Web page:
DENVER - Moving quickly to assuage an angry City Council, Denver Mayor Michael Hancock agreed to add two council members to a panel tasked with reforming the scandal-plagued Sheriff Department.
At a Tuesday morning meeting, City Council members were incensed to learn that the mayor had excluded the council from the Sheriff Department Reform Executive Steering Committee.
They were also irked that Hancock was a no-show during their first update on the process of revamping the agency, which has been hammered by a string of allegations of deputies brutalizing city jail inmates -- often accompanied by shocking videos. The scandal led Sheriff Gary Wilson to step down from his post last month.
Earlier this month, the city agreed to pay $3.25 million to a former inmate who sued over abuse in the jail. As part of that settlement, the city must select a third party to investigate the sheriff's department, including its hiring practices and the way it disciplines deputies.
"What were you thinking?" city councilwoman Jeanne Robb asked Stephanie O'Malley, head of the city Department of Safety, at the morning meeting. "I am astounded. You've set up council to be inclined to question every move. The public's upset and I'm very upset."
"This is unacceptable," Council Member Debbie Ortega said.
"What are you trying to hide?" another council member asked.
By Tuesday afternoon, Mayor Hancock and Council President Chris Herndon released a joint statement saying that council members Paul Lopez and Jeanne Robb had been added to the reform committee.
"After the concerns expressed from City Council members during our first Mayor-Council report out today, I had a good conversation with Council President Herndon, and I have asked him to identify two council members who will serve on the Sheriff Department executive steering committee," the mayor said in the statement. "This committee is working every day, and I appreciate any council member who will step up and make that kind of commitment to turning around this department."
"I have heard not only City Council, but the community, and we will be adding law enforcement, corrections and community expertise to the steering committee as well," the mayor added.
Said Herndon: "We applaud the mayor for establishing the task force and appointing members of City Council. We look forward to working with his Administration to create a Sheriff Department that our city can be proud of.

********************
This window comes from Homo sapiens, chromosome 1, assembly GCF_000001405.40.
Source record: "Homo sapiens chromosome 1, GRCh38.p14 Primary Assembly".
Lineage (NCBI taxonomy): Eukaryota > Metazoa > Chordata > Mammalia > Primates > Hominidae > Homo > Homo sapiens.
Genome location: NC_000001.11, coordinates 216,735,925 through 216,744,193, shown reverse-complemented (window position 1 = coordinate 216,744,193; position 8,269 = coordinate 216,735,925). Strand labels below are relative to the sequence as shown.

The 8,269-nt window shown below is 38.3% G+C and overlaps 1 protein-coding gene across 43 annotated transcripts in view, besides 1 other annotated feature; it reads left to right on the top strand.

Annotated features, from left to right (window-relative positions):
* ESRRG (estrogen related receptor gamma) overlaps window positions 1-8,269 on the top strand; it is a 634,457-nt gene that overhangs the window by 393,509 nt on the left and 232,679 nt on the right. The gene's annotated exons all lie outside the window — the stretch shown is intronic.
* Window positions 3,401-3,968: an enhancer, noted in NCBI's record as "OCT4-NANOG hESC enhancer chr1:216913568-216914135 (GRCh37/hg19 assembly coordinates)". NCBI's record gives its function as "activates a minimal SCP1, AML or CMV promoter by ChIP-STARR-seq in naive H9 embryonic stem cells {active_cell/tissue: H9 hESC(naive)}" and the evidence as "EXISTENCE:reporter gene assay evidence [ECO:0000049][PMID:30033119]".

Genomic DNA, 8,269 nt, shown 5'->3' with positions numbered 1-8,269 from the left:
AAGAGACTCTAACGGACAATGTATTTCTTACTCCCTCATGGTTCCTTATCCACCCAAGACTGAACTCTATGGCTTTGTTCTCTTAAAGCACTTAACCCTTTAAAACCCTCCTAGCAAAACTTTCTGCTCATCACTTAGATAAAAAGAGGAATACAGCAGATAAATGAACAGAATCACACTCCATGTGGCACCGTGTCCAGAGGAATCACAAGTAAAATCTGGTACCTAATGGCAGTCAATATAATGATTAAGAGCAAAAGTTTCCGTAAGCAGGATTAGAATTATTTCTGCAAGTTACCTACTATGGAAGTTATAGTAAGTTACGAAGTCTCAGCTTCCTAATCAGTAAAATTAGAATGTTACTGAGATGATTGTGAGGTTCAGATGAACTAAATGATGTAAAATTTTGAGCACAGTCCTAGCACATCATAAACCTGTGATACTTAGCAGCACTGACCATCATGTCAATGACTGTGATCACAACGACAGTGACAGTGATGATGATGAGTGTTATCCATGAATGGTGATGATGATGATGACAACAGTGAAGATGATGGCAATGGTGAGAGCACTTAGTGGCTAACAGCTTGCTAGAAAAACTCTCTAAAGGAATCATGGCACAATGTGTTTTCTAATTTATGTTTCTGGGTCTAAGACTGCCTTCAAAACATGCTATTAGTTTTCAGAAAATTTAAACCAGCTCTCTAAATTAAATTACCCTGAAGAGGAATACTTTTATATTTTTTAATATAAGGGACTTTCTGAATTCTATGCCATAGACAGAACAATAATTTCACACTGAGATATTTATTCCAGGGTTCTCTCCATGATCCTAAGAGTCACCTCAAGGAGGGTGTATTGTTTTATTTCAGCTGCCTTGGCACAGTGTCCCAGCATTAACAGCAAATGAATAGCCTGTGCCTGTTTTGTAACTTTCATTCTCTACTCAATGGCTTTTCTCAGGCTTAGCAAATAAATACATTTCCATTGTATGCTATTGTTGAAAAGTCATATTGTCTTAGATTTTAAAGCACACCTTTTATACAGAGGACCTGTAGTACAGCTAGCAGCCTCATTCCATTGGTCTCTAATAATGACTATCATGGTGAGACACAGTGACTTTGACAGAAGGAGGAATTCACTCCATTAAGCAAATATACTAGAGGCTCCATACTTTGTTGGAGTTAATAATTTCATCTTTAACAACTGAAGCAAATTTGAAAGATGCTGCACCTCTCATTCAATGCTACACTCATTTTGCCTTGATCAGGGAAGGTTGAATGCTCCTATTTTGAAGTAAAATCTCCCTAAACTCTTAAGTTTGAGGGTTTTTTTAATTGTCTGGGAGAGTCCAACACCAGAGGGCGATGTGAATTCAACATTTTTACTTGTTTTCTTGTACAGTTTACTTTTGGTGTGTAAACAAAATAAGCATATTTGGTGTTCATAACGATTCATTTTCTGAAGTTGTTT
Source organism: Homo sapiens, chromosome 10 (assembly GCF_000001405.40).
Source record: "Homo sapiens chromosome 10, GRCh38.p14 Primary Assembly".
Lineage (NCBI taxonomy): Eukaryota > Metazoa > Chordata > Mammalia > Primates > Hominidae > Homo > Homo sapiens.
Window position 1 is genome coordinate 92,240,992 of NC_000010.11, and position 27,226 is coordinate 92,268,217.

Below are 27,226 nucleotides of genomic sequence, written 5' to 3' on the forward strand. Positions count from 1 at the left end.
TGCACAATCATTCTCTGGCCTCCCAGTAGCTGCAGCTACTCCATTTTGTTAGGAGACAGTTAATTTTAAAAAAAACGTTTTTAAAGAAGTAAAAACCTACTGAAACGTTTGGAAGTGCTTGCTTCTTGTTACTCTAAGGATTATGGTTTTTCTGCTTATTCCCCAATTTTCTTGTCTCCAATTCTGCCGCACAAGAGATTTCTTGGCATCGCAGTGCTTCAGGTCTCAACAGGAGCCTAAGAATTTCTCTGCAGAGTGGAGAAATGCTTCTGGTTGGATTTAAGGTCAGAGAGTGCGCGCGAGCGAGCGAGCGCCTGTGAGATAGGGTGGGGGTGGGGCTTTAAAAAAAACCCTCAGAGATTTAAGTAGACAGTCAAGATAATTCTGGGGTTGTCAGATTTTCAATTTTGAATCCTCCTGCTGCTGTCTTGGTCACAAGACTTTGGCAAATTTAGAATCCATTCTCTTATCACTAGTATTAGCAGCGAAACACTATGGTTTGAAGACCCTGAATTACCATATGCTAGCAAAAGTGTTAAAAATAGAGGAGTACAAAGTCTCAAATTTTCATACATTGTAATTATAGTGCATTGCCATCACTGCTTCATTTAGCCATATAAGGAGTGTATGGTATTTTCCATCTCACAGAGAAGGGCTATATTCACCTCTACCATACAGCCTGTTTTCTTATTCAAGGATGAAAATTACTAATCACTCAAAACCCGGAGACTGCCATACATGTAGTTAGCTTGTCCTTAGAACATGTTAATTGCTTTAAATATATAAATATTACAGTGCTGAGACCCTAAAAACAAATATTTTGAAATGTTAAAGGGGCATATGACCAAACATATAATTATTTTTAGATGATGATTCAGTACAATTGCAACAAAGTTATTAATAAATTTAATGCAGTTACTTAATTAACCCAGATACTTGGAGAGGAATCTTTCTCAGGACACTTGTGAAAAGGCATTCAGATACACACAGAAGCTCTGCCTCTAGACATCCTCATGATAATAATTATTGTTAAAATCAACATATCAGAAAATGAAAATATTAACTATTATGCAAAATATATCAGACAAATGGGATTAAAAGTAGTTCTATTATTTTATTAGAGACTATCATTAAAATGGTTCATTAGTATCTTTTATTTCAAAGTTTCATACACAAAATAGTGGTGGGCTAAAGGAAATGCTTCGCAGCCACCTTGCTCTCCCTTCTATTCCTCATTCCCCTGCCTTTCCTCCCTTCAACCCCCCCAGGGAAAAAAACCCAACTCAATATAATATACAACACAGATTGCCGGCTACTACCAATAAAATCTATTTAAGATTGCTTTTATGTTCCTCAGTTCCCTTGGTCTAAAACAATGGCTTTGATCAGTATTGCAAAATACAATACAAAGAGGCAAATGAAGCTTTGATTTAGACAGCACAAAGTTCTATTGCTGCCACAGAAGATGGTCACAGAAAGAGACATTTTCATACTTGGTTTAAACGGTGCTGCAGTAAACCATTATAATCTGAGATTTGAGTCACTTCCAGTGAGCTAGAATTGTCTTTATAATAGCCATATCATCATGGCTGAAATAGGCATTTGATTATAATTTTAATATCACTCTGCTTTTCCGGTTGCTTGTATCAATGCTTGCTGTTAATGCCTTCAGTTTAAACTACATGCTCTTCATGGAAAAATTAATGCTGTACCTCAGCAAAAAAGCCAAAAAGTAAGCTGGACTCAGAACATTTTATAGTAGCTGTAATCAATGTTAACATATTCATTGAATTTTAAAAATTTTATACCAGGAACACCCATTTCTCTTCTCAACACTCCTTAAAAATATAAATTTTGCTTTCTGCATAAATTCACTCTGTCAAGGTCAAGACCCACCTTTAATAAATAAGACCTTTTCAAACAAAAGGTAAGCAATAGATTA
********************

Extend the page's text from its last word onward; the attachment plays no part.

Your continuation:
"The mayor made a reversal. What does that say to you?" asked 7NEWS reporter Marc Stewart. "He heard us. He heard us," said councilwoman Jeanne Robb. "I'd like the Mayor to know that we're in this with him, that we're responsible as he is, we're going to work make the best decisions possible for the whole city and address the citizen's concerns," she said.
"Transparency is a big issue and so is accountablity. We feel we need to be at the table," said councilman Paul Lopez.
At the morning meeting, O'Malley and Dave Edinger, a Denver performance officer, briefed the council on the plans to investigate operations at the sheriff's department.
They explained that there are five task forces plus an executive committee that will oversee the review process. In addition, a paid consultant who is a former Special Agent in Charge of the Denver FBI Office, James Davis, will help provide his expertise to help the city choose an independent third party investigator.
Edinger notified the council that the review process will take a long time and they will make no major changes until the new sheriff is hired. But the process for hiring a new sheriff won't get rolling until the end of September. Edinger said they first wanted to define the organization they want from the sheriff department before taking applications for someone to lead it.
When council members complained about being left off the panel, O'Malley and Edinger said they didn't include the council because they wanted separation between the executive review committee and the legislative body because, ultimately, that legislative group might be asked to make changes in city ordinance and city charters.
Council members were also upset that Hancock was not present during Tuesday's discussion. It's not clear why Hancock did not attend. Some members also said they felt like they didn't get enough notice about the meeting. They also think that what staffers are doing now to prepare for the independent review will be duplicated when that investigator is hired.
There will be at least four community forums in September to talk about this review process.
The new makeup of the Sheriff Department Reform Executive Steering Committee: